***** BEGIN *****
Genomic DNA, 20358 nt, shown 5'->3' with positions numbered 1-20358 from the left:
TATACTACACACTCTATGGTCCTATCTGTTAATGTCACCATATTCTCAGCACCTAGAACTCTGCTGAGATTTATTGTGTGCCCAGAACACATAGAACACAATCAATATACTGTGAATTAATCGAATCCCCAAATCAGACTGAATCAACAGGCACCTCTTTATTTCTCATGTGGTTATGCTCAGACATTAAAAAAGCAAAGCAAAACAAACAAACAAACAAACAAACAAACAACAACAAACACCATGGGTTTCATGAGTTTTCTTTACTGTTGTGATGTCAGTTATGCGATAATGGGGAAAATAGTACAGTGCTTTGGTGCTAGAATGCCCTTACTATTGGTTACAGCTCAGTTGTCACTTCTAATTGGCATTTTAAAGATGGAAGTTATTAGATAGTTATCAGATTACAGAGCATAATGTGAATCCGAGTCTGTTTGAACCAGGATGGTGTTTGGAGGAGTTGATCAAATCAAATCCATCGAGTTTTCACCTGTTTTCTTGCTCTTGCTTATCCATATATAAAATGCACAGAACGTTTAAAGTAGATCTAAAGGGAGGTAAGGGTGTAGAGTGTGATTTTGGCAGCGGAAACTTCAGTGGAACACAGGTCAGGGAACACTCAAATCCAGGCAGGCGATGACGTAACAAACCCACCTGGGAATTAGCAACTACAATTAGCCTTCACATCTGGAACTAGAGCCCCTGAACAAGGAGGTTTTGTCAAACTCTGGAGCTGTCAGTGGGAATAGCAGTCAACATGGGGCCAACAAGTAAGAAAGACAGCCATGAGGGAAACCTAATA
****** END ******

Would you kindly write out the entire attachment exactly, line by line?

Genomic DNA, 20358 nt, shown 5'->3' with positions numbered 1-20358 from the left:
TATACTACACACTCTATGGTCCTATCTGTTAATGTCACCATATTCTCAGCACCTAGAACTCTGCTGAGATTTATTGTGTGCCCAGAACACATAGAACACAATCAATATACTGTGAATTAATCGAATCCCCAAATCAGACTGAATCAACAGGCACCTCTTTATTTCTCATGTGGTTATGCTCAGACATTAAAAAAGCAAAGCAAAACAAACAAACAAACAAACAAACAAACAACAACAAACACCATGGGTTTCATGAGTTTTCTTTACTGTTGTGATGTCAGTTATGCGATAATGGGGAAAATAGTACAGTGCTTTGGTGCTAGAATGCCCTTACTATTGGTTACAGCTCAGTTGTCACTTCTAATTGGCATTTTAAAGATGGAAGTTATTAGATAGTTATCAGATTACAGAGCATAATGTGAATCCGAGTCTGTTTGAACCAGGATGGTGTTTGGAGGAGTTGATCAAATCAAATCCATCGAGTTTTCACCTGTTTTCTTGCTCTTGCTTATCCATATATAAAATGCACAGAACGTTTAAAGTAGATCTAAAGGGAGGTAAGGGTGTAGAGTGTGATTTTGGCAGCGGAAACTTCAGTGGAACACAGGTCAGGGAACACTCAAATCCAGGCAGGCGATGACGTAACAAACCCACCTGGGAATTAGCAACTACAATTAGCCTTCACATCTGGAACTAGAGCCCCTGAACAAGGAGGTTTTGTCAAACTCTGGAGCTGTCAGTGGGAATAGCAGTCAACATGGGGCCAACAAGTAAGAAAGACAGCCATGAGGGAAACCTAATA